What Does Acidic Mean?
In horticulture, the term acidic most often refers to a nutrient solution or growing media that has a pH well below 7.
An acidic environment occurs when a substance falls below 7
on the pH scale – the unit of measure for acidic versus alkaline substances.
Acidic is often used to describe soil conditions in traditional horticulture, but the term has its place in hydroponic gardening as well.
The opposite of an acidic environment is an alkaline environment. Products like pH Up and pH Down can be used to help with acidic environments.
Maximum Yield Explains Acidic
The pH scale is a numeric system ranging between 0 and 14 used to test acidity or alkalinity, with a measurement of 7 being completely neutral.
To most gardeners, the acidity or alkalinity of soil is a primary concern. Certain plants like blueberries, for example, prefer a more acidic soil, whereas species such as roses do not. The pH of the soil, however, is easily altered using compounds like lime or sulfur.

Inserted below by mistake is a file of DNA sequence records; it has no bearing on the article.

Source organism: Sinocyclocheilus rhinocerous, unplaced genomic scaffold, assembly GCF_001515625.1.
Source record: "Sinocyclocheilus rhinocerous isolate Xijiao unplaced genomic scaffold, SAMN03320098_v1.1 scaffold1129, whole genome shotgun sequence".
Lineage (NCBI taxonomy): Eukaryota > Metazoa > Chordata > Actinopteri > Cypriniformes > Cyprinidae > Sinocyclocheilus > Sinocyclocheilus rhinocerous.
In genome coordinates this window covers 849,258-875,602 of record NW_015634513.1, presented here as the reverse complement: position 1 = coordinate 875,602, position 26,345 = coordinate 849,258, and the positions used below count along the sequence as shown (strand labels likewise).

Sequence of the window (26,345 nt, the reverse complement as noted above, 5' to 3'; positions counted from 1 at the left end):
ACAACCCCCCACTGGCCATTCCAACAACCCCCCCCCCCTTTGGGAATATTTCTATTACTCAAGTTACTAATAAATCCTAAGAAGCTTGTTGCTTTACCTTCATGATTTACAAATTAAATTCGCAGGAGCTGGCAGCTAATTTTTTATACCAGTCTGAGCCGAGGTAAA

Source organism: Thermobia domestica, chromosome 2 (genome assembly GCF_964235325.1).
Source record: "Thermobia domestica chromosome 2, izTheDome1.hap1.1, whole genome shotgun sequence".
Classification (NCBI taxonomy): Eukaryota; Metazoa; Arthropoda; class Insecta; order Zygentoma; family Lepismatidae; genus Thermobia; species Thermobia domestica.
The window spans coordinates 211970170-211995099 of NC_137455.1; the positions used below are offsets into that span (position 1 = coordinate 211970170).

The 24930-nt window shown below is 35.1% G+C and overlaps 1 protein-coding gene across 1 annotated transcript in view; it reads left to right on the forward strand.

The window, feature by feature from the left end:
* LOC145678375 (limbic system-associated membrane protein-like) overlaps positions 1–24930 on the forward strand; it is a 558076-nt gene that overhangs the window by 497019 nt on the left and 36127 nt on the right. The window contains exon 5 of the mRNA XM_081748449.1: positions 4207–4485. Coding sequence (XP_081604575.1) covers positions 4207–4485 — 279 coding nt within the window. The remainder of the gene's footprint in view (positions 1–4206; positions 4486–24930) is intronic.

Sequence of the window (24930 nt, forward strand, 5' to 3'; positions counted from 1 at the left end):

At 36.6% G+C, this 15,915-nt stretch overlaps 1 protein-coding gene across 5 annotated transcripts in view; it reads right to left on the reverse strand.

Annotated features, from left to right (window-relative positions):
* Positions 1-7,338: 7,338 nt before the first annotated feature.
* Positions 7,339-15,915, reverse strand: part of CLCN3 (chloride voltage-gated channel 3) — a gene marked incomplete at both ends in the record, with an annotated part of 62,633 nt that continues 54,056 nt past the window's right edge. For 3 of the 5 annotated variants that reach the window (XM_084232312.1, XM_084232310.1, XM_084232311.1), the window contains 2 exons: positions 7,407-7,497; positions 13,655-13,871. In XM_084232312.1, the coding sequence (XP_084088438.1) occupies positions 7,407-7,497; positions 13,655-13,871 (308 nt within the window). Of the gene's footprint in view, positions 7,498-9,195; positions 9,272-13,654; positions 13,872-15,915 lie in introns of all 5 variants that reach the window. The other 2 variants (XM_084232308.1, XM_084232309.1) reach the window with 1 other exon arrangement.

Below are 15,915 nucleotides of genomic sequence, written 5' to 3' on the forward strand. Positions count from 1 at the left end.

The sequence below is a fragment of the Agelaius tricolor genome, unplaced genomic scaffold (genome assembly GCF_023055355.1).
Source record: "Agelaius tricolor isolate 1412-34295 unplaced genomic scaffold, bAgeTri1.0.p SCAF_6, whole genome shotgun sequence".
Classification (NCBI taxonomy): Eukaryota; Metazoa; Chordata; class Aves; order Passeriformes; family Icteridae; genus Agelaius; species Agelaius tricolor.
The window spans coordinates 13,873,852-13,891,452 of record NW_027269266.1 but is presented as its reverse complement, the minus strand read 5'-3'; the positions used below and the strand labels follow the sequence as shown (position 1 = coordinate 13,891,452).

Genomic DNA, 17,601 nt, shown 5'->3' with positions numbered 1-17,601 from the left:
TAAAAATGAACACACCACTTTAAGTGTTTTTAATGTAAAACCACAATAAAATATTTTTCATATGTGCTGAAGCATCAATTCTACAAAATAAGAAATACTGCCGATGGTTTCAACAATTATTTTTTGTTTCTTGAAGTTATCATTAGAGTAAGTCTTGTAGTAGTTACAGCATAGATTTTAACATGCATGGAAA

Almost all vegetable plants prefer a neutral or alkaline soil; however, there are plants such holly, boxwood, or myrtle that thrive under more acidic conditions.
Nitrogen from fertilizers can increase the acidity, along with the addition of plant-based organic matter such as compost or leaves. Most often sulfur is used in order to lower the pH.
In hydroponic gardening, monitoring and adjusting the pH of the nutrient solution is of great concern and a lot of care is taken in doing so. The nutrient solution can become too nitrogen-rich, for example, which will lower the pH level to a more acidic state.
Because of the importance of balancing pH, it is recommended that all gardeners purchase an inexpensive pH kit from the hardware store. Digital pH meters or pens can also be used. Upon finding out that the growing environment is too acidic, adjustments can be made almost immediately.